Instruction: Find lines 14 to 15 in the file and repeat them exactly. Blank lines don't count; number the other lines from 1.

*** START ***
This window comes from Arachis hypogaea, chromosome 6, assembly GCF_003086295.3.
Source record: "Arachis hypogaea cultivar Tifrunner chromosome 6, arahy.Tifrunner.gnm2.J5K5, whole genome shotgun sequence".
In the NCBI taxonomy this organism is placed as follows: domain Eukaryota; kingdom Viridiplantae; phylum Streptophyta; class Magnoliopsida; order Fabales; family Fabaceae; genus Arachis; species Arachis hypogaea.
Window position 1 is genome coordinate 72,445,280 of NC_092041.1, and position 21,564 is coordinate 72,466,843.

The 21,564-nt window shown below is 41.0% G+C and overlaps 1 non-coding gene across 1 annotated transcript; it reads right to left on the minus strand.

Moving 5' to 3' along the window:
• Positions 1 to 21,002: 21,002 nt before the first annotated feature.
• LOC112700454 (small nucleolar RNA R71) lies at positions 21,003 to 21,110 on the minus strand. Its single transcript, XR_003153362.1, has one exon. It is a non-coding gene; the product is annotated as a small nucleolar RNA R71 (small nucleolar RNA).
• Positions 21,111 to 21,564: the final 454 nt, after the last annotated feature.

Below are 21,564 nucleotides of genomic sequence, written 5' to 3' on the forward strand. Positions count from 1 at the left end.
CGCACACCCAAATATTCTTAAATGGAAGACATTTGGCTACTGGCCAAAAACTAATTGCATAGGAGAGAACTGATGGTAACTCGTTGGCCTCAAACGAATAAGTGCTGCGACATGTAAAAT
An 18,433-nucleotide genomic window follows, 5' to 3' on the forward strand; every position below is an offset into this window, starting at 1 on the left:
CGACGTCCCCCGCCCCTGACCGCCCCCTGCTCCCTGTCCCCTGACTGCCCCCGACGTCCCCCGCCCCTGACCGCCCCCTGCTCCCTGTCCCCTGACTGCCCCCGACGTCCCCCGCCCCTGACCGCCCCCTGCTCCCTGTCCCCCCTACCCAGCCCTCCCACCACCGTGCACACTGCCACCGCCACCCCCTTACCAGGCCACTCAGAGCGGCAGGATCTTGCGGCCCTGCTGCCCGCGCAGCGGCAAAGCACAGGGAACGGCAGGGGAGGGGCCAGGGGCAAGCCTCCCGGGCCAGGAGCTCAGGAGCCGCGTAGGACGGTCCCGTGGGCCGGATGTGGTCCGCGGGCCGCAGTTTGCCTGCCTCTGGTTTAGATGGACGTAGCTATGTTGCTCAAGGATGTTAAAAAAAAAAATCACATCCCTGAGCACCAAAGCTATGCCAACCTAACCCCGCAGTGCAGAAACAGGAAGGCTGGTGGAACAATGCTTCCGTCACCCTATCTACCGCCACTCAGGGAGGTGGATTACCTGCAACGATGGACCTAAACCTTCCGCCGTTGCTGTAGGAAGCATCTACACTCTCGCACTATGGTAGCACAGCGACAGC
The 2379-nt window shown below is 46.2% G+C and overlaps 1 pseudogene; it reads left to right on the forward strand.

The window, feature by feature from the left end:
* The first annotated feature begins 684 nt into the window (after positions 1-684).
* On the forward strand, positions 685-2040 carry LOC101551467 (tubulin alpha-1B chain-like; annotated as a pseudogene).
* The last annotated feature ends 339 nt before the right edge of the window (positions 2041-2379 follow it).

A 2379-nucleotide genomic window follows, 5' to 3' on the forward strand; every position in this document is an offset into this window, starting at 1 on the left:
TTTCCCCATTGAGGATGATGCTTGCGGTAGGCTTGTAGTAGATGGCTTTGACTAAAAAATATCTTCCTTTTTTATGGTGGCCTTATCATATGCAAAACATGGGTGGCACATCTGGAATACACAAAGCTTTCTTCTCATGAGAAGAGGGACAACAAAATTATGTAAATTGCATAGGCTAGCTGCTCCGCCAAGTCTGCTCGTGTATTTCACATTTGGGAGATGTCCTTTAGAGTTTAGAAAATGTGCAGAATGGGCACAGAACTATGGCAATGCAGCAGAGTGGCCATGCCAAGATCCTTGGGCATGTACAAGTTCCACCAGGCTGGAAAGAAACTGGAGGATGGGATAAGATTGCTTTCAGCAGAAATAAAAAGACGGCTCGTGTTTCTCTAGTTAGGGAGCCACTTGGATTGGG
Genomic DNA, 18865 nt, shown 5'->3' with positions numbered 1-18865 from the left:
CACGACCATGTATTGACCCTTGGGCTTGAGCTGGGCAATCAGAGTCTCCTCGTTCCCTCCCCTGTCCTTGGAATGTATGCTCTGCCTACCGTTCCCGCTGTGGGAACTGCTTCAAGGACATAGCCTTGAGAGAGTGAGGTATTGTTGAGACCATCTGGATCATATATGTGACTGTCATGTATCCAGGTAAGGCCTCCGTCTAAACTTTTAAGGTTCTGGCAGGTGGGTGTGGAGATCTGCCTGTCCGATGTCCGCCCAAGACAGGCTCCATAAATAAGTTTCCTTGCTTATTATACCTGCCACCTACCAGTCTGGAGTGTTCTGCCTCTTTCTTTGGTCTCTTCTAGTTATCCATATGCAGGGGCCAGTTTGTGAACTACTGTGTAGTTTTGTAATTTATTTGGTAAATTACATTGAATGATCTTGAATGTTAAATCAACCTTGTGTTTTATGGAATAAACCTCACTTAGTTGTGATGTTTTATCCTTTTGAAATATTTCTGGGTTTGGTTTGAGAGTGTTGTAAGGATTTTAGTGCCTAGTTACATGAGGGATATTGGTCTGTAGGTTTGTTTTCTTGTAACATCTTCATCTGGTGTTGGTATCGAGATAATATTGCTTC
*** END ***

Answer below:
The 2379-nt window shown below is 46.2% G+C and overlaps 1 pseudogene; it reads left to right on the forward strand.

The window, feature by feature from the left end: